All in all, the Court found sufficient triable issues of fact to deny Class Defendants’ motion for partial summary judgment on the federal claims. Id. at 18.
Concerning the state law—specifically here on the Kansas Restraint of Trade Act, and the South Carolina Antitrust Act—the Court had to look at how sister courts apply the doctrine of fraudulent concealment to these types of claims, if ever. Because the United States District Court for the District of Columbia held that the doctrine could be extended to toll the three-year statute of limitations governing a Kansas antitrust claim, the Court aligned and denied partial summary judgment on the Kansas antitrust law claims. Id. at 18. On the South Carolina antitrust law claims, the Court could not find a similar application. However, the Court noted that South Carolina courts have consistently relied on federal precedents in deciding cases about the South Carolina Antitrust Act. In the Court’s words, “as the federal statutory frameworks provide, and South Carolina statutory frameworks do not contradict, that statutes of limitation are universally tolled until the plaintiff knew, or reasonably should have known, the facts giving rise to a cause of action,” the doctrine of fraudulent concealment should then be extended to toll the statute of limitations of the South Carolina Antitrust Act. Id. at 19. Thus, the Court denies partial summary judgment on the South Carolina claims as well.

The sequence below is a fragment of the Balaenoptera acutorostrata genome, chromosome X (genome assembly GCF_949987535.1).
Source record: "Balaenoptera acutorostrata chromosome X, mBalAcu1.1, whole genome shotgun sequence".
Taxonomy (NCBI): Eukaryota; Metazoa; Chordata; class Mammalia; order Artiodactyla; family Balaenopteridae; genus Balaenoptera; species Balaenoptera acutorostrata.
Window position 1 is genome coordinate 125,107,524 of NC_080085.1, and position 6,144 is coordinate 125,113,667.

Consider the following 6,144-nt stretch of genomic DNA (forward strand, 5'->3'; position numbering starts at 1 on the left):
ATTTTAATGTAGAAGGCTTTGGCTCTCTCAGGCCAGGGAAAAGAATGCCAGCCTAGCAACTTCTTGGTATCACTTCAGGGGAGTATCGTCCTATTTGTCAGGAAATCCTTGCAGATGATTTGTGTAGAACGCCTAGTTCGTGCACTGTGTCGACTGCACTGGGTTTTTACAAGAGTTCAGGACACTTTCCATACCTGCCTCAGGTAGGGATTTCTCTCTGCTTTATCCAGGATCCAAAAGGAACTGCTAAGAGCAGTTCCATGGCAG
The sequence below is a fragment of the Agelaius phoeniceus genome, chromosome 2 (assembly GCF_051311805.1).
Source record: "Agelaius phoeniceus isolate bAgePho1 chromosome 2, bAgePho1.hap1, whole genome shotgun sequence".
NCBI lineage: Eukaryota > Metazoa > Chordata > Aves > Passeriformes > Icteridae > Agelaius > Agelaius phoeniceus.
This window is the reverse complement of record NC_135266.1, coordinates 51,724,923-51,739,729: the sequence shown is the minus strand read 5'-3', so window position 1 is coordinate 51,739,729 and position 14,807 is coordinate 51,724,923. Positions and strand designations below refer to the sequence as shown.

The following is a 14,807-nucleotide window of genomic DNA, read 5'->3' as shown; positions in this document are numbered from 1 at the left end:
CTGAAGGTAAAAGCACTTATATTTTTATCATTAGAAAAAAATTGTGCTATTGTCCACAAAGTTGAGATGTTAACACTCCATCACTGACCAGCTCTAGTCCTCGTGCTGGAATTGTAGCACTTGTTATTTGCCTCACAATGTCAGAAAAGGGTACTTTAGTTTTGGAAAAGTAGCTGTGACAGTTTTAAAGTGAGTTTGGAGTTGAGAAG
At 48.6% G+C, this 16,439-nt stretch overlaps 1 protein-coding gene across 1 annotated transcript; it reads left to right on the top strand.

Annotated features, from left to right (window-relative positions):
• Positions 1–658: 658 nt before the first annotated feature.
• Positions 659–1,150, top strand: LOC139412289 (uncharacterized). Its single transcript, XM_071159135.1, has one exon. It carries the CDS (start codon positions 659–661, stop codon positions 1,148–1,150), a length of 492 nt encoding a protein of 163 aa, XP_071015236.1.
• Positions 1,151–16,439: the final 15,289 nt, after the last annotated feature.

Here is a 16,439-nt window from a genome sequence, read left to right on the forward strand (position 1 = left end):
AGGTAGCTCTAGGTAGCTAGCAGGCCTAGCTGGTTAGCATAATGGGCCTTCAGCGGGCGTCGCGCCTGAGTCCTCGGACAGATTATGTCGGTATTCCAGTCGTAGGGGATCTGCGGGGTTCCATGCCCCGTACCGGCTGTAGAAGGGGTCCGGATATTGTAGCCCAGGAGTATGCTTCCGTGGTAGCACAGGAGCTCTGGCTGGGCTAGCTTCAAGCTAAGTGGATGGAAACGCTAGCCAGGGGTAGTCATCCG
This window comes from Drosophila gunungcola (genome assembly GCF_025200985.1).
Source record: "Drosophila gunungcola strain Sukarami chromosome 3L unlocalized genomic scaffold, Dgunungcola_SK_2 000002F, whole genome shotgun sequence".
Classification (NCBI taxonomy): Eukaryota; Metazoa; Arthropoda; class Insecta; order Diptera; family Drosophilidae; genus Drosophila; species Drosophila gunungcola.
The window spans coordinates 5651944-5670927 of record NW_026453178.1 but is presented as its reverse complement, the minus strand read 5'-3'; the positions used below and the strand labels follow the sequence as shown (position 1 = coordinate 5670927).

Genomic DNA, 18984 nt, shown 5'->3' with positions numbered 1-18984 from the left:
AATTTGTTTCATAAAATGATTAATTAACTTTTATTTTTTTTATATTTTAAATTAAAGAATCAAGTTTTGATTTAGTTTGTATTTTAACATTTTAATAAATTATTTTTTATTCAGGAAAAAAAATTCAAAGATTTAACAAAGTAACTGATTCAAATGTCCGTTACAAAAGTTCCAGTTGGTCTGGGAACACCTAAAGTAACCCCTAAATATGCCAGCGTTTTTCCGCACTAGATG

A similar outcome for the claims brought by direct and indirect purchasers as well as commercial food preparers
In the February 11th order, the Court followed the same reasoning as above to rule on the request for partial summary judgment brought under similar ground against the direct purchaser plaintiffs (DPP), indirect purchaser end payer plaintiffs (EPP), and consumer food preparer (CFP) plaintiffs. Class Plaintiffs have again asserted as a defense the doctrine of fraudulent concealment, for which each element was found by the Court to have sufficient triable issues of facts. In Re: Packaged Seafood Products Antitrust Litigation, February 11th, 2022, 15-MD-2670 DMS (MDD) (ECF No. 2007).